Machu Picchu Essay
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Machu Picchu is a physical symbol of the culture that created it. It is located in the Andes Mountains in Peru, South America, high above the Urubamba River Canyon Cloud Forest. The Incan capital, Cuzco, the closest major city, is forty three miles northwest of this landmark. Machu Picchu is five square miles and eighteen square kilometers in size. This ancient civilization has an altitude of eight thousand feet and is surrounded by towering green mountains. Although covered in dense bush, it had many agricultural terraces that were sufficient enough to feed the population. Due to water from the natural springs as well as the agricultural terraces, it had the ability to be self-contained. Machu Picchu was created by the Inca culture for…show more content…
The Incans spoke the language Quechua. They named this civilization Machu Picchu because it means manly peak.
The Incan people were extremely skilled at constructing structures. In Machu Picchu, there were about two hundred buildings which included residences, temples, storage, and other public buildings. They had rectangular floors, steep thatched roofs, and trapezoidal doors. Some of them called masmas had three walls. The buildings either had one or two stories. They did not use any mortar to hold the bricks. Instead, they used cut stones, geometry and joints. Structures were so well built that they withstood earthquakes and many centuries. No other civilization in the ancient world could cut and assemble stone blocks so perfectly.
Houses were in groups of up to ten and were around a courtyard or connected by alleys. In the center of the courtyards were large open squares for livestock and growing crops. Machu Picchu was separated into three areas: agriculture, urban, and religion. The agricultural section had stepped terraces and was built on the slopes of a mountain. The urban section was shaped like a U and had three thousand steps to a network of water canals.
Machu Picchu had eighty percent more women than men. There were about one thousand two hundred people in a settlement. These numbers have been determined by archaeologists studying skeletal remains. Although the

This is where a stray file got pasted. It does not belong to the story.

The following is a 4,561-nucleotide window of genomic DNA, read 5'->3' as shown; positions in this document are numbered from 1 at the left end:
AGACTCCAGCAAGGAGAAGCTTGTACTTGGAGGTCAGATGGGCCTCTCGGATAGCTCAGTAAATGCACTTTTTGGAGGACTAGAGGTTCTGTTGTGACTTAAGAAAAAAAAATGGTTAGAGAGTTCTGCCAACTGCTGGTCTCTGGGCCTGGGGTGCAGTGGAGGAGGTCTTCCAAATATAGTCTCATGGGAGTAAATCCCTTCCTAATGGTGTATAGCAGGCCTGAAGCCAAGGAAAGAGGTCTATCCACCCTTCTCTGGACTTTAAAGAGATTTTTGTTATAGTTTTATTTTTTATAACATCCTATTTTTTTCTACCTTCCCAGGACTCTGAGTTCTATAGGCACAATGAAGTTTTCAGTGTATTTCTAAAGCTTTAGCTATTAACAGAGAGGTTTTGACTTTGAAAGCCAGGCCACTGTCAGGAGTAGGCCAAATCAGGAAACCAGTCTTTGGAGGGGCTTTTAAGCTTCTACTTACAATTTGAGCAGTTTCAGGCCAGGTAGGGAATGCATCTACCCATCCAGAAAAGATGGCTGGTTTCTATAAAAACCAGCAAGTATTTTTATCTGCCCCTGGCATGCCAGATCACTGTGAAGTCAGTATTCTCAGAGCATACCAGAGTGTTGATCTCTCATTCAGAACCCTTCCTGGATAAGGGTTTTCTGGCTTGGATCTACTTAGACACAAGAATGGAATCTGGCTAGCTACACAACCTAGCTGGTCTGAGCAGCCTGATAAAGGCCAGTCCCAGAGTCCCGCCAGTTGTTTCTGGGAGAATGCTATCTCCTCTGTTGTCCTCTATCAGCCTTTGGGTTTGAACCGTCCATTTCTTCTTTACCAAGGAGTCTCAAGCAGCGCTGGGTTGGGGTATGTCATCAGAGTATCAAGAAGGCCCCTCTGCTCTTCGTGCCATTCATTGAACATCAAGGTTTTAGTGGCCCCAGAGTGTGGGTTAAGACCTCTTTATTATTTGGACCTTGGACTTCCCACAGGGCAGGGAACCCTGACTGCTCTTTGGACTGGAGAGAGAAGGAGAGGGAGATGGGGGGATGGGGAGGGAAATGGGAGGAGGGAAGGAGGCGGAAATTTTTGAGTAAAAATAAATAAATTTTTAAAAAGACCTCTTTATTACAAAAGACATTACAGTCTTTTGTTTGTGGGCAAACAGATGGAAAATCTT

In the summer of 1911 the American archaeologist Hiram Bingham arrived in Peru with a small team of explorers hoping to find Vilcabamba, the last Inca stronghold to fall to the Spanish. Traveling on foot and by mule, Bingham and his team made their way from Cuzco into the Urubamba Valley, where a local farmer told them of some ruins located at the top of a nearby mountain. The farmer called the mountain Machu Picchu, which translates to “old peak” in the native Quechua language. On July 24, after a tough climb to the mountain’s ridge in cold and drizzly weather, Bingham met a small group of peasants who showed him the rest of the way. Led by an 11-year-old boy, Bingham got his first glimpse of the intricate network of stone terraces marking the entrance to Machu Picchu.
The excited Bingham spread the word about his discovery in a best-selling book, “The Lost City of the Incas,” sending hordes of eager tourists flocking to Peru to follow in his footsteps up the formerly obscure Inca Trail. He also excavated artifacts from Machu Picchu and took them to Yale University for further inspection, igniting a custody dispute that lasted nearly 100 years. It was not until the Peruvian government filed a lawsuit and lobbied President Barack Obama for the return of the items that Yale agreed to complete their repatriation.
Although he is credited with making Machu Picchu known to the world—indeed, the highway tour buses use to reach it bears his name—it is not certain that Bingham was the first outsider to visit it. There is evidence that missionaries and other explorers reached the site during the 19th and early 20th centuries but were simply less vocal about what they uncovered there.